ALANSON, William (by 1519-54/55 or later), of Lincoln.
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Family and Education
Sheriff, Lincoln 1540-1, alderman by 1542-d., mayor 1542-3.3
At the time of his father’s death in 1540 William Alanson was beginning his civic career. It is not certain whether he was elected to the Parliament of 1542 when it was summoned or as a replacement for the recorder, Anthony Missenden, who died in 1542, but in all probability the new recorder, George St. Poll, took Missenden’s place. During the second session Alanson was instructed by the common council to solicit the aid of the Duke of Suffolk in the matter of the fee farm; he was promised £40 if he succeeded, with a further £80 to be shared with St. Poll. Suffolk helped the city acquire sufficient advowsons and benefices to cover the fee farm of £80 to a chantry at the cathedral, and presumably the two Members received their rewards; Suffolk described Alanson to the corporation of Lincoln as a man ‘who hath right honestly and diligently applied your matters here very painfully’.4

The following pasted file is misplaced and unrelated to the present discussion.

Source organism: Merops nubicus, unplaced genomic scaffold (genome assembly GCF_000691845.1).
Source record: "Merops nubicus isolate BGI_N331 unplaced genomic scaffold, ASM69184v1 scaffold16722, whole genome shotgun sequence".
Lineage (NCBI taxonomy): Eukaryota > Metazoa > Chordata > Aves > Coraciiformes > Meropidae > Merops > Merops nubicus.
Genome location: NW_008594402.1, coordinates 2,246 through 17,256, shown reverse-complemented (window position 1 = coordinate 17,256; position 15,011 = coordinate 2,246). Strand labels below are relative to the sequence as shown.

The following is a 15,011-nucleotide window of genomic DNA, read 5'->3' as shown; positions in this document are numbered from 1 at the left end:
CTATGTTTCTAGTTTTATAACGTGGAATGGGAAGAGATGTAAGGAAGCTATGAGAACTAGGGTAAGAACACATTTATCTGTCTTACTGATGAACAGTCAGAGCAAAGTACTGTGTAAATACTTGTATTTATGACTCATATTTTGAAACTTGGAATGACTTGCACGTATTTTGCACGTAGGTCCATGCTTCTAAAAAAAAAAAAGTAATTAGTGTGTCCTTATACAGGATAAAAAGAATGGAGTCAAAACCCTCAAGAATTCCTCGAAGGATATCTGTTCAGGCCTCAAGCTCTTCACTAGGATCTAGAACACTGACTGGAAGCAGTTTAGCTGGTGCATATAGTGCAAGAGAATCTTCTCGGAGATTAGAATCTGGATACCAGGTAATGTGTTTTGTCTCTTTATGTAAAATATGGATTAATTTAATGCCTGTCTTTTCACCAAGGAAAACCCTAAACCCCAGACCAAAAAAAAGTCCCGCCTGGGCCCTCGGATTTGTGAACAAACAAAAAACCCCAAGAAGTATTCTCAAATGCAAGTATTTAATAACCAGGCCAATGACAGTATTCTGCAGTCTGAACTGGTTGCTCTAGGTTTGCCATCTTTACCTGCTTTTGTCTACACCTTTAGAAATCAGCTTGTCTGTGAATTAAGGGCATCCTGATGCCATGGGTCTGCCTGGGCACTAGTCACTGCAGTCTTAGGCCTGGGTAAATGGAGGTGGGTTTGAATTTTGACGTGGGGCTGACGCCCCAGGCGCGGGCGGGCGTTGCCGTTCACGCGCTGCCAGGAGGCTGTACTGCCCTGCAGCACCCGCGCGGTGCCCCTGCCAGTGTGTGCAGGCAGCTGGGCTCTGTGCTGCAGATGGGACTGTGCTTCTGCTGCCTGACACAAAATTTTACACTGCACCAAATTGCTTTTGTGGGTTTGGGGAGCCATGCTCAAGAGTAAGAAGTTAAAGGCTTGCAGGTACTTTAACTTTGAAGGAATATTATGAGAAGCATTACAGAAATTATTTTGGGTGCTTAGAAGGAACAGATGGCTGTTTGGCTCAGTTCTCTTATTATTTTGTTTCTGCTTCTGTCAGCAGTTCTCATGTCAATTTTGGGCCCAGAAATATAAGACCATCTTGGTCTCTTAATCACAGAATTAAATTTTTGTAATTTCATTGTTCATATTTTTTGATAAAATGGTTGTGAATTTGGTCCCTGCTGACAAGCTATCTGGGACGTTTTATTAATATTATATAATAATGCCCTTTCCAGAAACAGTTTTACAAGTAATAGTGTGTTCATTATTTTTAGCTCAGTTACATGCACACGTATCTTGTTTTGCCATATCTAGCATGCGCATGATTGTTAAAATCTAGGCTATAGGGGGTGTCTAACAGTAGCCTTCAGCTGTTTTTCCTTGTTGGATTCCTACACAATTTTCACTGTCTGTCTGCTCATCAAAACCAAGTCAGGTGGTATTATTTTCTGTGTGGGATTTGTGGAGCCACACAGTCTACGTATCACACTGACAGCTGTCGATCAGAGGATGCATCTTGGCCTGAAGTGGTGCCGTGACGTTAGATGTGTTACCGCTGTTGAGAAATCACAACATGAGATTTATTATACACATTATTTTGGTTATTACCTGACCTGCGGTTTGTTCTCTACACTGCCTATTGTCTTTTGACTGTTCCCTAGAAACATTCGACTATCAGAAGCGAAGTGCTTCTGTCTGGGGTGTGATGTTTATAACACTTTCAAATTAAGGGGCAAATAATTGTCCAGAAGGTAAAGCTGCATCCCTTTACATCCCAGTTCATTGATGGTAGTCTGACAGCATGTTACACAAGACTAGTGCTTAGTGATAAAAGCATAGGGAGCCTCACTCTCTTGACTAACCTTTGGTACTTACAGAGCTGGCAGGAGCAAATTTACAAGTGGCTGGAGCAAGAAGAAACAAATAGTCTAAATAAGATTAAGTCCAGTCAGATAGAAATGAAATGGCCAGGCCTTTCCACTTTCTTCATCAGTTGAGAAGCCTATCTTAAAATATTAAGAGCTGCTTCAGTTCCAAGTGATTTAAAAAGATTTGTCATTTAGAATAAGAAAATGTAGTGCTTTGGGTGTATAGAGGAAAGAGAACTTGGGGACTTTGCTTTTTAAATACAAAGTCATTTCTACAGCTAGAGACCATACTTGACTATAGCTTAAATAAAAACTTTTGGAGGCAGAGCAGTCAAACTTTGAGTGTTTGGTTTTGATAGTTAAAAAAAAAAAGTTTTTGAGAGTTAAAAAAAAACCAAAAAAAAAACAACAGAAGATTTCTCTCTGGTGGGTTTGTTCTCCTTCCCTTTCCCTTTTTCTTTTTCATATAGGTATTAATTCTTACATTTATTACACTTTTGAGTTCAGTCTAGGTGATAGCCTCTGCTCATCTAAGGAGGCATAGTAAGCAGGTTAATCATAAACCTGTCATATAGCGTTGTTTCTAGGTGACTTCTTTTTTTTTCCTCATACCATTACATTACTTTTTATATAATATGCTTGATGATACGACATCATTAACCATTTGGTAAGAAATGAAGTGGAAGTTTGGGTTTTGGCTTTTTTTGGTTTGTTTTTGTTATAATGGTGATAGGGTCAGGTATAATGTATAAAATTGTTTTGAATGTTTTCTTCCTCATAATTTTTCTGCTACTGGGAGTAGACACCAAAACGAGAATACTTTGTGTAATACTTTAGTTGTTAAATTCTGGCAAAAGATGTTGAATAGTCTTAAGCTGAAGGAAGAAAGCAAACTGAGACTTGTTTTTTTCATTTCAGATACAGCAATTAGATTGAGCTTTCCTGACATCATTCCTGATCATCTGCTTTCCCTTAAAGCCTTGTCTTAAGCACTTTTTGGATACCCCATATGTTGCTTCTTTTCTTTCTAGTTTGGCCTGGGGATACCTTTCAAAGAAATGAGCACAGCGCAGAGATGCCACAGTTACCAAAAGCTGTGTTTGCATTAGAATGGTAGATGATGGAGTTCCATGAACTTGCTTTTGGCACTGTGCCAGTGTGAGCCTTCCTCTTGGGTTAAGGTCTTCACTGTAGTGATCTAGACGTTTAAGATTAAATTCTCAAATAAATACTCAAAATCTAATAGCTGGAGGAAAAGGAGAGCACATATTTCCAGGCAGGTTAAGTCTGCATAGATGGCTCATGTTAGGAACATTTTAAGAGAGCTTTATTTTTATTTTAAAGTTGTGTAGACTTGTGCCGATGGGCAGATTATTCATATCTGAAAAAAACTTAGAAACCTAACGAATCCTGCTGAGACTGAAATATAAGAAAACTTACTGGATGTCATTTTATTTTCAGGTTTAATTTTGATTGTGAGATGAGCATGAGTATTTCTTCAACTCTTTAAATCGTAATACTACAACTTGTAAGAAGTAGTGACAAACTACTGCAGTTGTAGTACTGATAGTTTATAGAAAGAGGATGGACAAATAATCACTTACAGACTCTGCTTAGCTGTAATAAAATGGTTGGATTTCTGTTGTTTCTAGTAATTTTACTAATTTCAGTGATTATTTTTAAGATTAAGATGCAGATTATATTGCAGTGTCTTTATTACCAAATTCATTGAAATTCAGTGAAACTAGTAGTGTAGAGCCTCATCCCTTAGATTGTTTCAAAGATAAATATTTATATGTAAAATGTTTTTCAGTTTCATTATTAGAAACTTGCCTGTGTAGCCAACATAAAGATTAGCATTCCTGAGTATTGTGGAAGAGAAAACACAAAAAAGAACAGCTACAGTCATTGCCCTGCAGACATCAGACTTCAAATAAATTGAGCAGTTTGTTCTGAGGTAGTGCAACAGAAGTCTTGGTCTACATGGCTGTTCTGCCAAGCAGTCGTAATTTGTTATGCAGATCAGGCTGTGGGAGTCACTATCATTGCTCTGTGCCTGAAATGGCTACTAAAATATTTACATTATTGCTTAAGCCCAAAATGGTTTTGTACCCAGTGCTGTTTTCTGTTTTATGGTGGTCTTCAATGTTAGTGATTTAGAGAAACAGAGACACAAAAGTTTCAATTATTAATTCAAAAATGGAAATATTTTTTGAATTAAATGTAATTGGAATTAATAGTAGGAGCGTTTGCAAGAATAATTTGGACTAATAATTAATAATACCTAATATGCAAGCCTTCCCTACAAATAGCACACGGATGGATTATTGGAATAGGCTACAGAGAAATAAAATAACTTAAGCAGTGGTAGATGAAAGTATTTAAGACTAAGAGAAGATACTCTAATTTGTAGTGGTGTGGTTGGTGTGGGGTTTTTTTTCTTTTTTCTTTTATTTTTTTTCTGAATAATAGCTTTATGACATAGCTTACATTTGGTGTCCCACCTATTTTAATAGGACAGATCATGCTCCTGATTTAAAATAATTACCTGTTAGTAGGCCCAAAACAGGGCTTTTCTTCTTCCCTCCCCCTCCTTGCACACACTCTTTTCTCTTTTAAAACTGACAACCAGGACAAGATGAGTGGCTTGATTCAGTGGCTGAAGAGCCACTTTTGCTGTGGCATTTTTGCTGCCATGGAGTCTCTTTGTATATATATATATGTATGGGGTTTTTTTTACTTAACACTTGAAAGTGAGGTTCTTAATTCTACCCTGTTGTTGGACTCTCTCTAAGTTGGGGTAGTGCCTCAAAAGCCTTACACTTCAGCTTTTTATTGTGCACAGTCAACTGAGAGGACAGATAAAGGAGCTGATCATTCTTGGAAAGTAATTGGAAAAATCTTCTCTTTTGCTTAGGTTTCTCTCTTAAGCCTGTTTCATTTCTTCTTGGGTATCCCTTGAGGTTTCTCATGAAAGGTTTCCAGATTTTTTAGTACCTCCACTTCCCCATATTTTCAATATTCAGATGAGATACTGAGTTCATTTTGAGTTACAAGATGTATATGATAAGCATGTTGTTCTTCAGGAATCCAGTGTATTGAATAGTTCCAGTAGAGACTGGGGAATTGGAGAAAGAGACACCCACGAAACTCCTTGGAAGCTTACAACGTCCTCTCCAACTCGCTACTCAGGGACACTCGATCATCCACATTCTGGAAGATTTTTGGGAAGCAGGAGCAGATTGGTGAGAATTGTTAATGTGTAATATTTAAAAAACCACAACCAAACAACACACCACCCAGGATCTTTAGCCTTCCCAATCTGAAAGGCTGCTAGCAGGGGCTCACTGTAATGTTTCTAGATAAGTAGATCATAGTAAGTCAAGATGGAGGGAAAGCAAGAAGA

Alanson appears to have made few or no purchases of land, although in 1546 he is mentioned as a tenant of the great speculators John Bellow and John Broxholme in lands at Boultham and Whisby, Lincolnshire. In 1549 he was asked to account for the ‘dragons, greyhounds and lions of silver and gilt’ which had disappeared from the second sword of the corporation during his mayoralty. In 1551 he joined with three other aldermen, including William Rotheram, in an attempt to promote the cloth trade in Lincoln as a solution to unemployment, but the enterprise was a failure. Alanson’s name disappears from the Lincoln records in 1554-5, but no will or other evidence of his death has been found; the William Alanson of